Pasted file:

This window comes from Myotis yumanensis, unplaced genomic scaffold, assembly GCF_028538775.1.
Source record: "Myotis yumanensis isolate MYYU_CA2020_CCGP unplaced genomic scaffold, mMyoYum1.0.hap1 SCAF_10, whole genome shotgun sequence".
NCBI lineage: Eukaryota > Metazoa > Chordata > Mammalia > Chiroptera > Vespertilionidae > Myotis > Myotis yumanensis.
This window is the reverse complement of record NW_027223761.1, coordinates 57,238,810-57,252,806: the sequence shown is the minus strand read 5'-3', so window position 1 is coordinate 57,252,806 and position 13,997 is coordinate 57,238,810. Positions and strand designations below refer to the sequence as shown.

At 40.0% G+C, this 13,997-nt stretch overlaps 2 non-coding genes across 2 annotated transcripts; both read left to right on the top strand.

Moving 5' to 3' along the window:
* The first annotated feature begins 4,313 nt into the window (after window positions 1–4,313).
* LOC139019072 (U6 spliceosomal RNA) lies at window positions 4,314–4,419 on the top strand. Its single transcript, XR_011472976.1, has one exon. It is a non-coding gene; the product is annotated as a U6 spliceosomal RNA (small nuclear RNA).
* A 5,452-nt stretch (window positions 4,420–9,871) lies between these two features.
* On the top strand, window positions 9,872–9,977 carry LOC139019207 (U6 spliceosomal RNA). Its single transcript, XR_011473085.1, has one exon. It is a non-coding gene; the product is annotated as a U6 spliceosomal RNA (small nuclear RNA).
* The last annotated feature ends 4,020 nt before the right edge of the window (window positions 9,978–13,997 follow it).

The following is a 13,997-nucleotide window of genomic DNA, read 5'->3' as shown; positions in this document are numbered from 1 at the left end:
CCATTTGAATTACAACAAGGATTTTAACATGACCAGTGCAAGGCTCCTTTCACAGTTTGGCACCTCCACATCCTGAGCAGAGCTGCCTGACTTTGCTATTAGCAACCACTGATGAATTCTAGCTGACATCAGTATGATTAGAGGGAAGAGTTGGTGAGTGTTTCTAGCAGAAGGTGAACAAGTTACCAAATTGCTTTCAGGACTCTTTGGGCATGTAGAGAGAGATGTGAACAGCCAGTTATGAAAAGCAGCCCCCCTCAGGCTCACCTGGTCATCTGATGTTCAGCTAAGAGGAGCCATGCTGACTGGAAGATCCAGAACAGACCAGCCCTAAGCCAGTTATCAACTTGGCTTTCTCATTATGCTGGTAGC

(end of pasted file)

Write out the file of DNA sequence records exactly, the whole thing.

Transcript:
This window comes from Myotis yumanensis, unplaced genomic scaffold, assembly GCF_028538775.1.
Source record: "Myotis yumanensis isolate MYYU_CA2020_CCGP unplaced genomic scaffold, mMyoYum1.0.hap1 SCAF_10, whole genome shotgun sequence".
NCBI lineage: Eukaryota > Metazoa > Chordata > Mammalia > Chiroptera > Vespertilionidae > Myotis > Myotis yumanensis.
This window is the reverse complement of record NW_027223761.1, coordinates 57,238,810-57,252,806: the sequence shown is the minus strand read 5'-3', so window position 1 is coordinate 57,252,806 and position 13,997 is coordinate 57,238,810. Positions and strand designations below refer to the sequence as shown.

At 40.0% G+C, this 13,997-nt stretch overlaps 2 non-coding genes across 2 annotated transcripts; both read left to right on the top strand.

Moving 5' to 3' along the window:
* The first annotated feature begins 4,313 nt into the window (after window positions 1–4,313).
* LOC139019072 (U6 spliceosomal RNA) lies at window positions 4,314–4,419 on the top strand. Its single transcript, XR_011472976.1, has one exon. It is a non-coding gene; the product is annotated as a U6 spliceosomal RNA (small nuclear RNA).
* A 5,452-nt stretch (window positions 4,420–9,871) lies between these two features.
* On the top strand, window positions 9,872–9,977 carry LOC139019207 (U6 spliceosomal RNA). Its single transcript, XR_011473085.1, has one exon. It is a non-coding gene; the product is annotated as a U6 spliceosomal RNA (small nuclear RNA).
* The last annotated feature ends 4,020 nt before the right edge of the window (window positions 9,978–13,997 follow it).

The following is a 13,997-nucleotide window of genomic DNA, read 5'->3' as shown; positions in this document are numbered from 1 at the left end:
CCATTTGAATTACAACAAGGATTTTAACATGACCAGTGCAAGGCTCCTTTCACAGTTTGGCACCTCCACATCCTGAGCAGAGCTGCCTGACTTTGCTATTAGCAACCACTGATGAATTCTAGCTGACATCAGTATGATTAGAGGGAAGAGTTGGTGAGTGTTTCTAGCAGAAGGTGAACAAGTTACCAAATTGCTTTCAGGACTCTTTGGGCATGTAGAGAGAGATGTGAACAGCCAGTTATGAAAAGCAGCCCCCCTCAGGCTCACCTGGTCATCTGATGTTCAGCTAAGAGGAGCCATGCTGACTGGAAGATCCAGAACAGACCAGCCCTAAGCCAGTTATCAACTTGGCTTTCTCATTATGCTGGTAGC